Tuesday, December 31, 2013

Home for the Holidays, and then a Departure

I hope everyone had a lovely, happy holidays.

My sister and I made a Christmas dinner for my parents on Christmas night.  They celebrated their 36th wedding anniversary!  We made shrimp and squid scampi, roasted vegetables with a reduced balsamic vinegar glaze, and garlic bread.

We also made a most amazing sweet potato casserole, which pretty much single-handedly changed my perception of the word "casserole" (because I don't really like green bean casserole, or tuna casserole, or really any kind of casserole, and I can't help but conjure up images of 1950s perky housewives, hair curlers, poodle skirts, food coloring, and canned goods…)

Is there a more heavenly union than the sweet potato and marshmallow?  Bedmates these two should forever be.
In times past, a sojourn home, whether from college, law school, or abroad, meant running around catching up frantically with friends in the city or on the island.  This time, it meant nothing more than shedding my winter gear at the door, unearthing my oldest sweatpants and most hideous t-shirts, forgetting my blackberry somewhere in the house, and soaking up every aspect of being ensconced in the warm embrace of my mom, dad, grandmother and sister.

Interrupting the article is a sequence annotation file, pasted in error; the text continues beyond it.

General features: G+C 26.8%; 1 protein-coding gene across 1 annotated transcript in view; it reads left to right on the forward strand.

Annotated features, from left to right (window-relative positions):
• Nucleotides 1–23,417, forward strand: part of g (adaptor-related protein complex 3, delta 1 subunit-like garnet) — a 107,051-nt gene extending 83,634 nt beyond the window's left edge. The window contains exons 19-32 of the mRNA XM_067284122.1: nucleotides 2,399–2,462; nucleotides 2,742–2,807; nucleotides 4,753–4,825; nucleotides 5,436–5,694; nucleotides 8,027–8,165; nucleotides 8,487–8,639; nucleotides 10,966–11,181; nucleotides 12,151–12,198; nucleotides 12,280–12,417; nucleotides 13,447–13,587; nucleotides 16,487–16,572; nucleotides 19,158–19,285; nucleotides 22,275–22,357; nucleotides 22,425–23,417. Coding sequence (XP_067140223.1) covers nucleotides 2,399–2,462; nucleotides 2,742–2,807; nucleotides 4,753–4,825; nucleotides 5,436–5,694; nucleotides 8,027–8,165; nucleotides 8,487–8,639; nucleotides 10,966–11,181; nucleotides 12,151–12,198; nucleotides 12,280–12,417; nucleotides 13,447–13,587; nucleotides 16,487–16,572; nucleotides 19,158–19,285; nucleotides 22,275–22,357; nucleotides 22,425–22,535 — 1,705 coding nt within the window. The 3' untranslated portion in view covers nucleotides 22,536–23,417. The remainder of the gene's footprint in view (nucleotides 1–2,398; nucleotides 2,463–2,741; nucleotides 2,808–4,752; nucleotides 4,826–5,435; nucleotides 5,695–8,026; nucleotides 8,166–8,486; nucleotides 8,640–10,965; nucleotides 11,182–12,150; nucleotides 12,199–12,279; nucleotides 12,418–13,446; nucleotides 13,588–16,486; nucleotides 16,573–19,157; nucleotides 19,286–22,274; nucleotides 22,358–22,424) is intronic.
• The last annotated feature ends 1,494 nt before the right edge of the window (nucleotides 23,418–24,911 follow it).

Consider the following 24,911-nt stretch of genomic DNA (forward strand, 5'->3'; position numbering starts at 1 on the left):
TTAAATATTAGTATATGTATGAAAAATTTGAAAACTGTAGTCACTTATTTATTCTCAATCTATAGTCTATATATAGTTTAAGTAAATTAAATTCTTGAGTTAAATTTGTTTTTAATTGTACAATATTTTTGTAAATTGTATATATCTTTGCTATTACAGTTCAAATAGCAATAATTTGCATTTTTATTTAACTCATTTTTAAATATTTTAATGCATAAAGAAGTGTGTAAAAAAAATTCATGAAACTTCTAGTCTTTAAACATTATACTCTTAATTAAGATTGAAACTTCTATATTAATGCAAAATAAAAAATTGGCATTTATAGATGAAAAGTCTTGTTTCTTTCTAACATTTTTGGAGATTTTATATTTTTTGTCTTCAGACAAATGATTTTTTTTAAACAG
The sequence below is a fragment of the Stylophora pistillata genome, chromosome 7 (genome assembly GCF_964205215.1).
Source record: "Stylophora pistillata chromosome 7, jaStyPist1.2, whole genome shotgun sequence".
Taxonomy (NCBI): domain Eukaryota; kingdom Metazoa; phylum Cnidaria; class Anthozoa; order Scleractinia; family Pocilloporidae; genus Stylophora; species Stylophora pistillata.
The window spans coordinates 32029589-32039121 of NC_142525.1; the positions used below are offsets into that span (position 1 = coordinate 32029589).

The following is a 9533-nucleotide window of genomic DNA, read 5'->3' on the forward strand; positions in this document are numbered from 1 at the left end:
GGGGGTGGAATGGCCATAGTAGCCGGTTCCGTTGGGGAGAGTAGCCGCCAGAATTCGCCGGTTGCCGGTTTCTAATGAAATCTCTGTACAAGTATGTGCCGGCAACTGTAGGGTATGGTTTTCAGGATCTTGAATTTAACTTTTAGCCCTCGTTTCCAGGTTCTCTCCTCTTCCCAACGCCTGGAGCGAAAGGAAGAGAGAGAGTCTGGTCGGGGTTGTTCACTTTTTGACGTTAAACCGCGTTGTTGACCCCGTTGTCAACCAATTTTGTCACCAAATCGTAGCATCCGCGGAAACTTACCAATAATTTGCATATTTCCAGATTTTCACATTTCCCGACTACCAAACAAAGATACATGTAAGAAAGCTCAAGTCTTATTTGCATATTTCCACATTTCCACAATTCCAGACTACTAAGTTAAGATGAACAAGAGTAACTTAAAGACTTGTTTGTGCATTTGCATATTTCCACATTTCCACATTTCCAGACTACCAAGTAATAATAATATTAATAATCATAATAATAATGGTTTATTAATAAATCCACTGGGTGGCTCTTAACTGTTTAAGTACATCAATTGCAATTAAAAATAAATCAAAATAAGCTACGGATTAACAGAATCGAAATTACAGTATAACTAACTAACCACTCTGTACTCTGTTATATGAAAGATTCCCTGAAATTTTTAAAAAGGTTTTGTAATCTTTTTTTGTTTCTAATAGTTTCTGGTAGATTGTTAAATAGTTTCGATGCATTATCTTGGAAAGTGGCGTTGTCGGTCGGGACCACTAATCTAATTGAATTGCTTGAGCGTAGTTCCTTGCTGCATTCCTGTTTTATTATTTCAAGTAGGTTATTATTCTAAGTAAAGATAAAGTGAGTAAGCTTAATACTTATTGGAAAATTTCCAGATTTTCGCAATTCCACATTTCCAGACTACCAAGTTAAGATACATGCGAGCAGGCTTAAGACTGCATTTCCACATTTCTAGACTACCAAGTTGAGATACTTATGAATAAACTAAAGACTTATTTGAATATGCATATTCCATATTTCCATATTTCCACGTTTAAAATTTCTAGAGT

I was much more homesick than I had realized.

This time, perhaps more than at any other time in my life, I felt very acutely the desire to hibernate at home and block out the real world.  2014 is almost upon us, and, yet again, I am left slightly breathless at time's mercurial character - inching slowly by day to day, almost suspended at times, and yet ruthlessly swift when it crashes over us in December.  Where has the time gone?

I have spent a lot of my life trying to get away, not because there is anything wrong with home, but because I have always loved and yearned to travel, see the world, live abroad - but it is only when I return that all of these feelings come to the fore.

Homecomings.  So simple and yet so fraught with emotion.

I even had a new appreciation for the house, as I tumbled down the carpeted stairs, typed in my sister's old bedroom, foraged in the attic's closets and played mah-johng in the basement.  This is where I spent my formative years, and it holds in its creaky eaves memories both good and bad, moments both dark and light.  This is the house my family has lived in for the past two decades.

No matter how far I fly or how long I go, this will be home.  What will become of it?

The time at home slipped by incomprehensibly, impossibly quickly, but I am so glad I had this time at home, this time.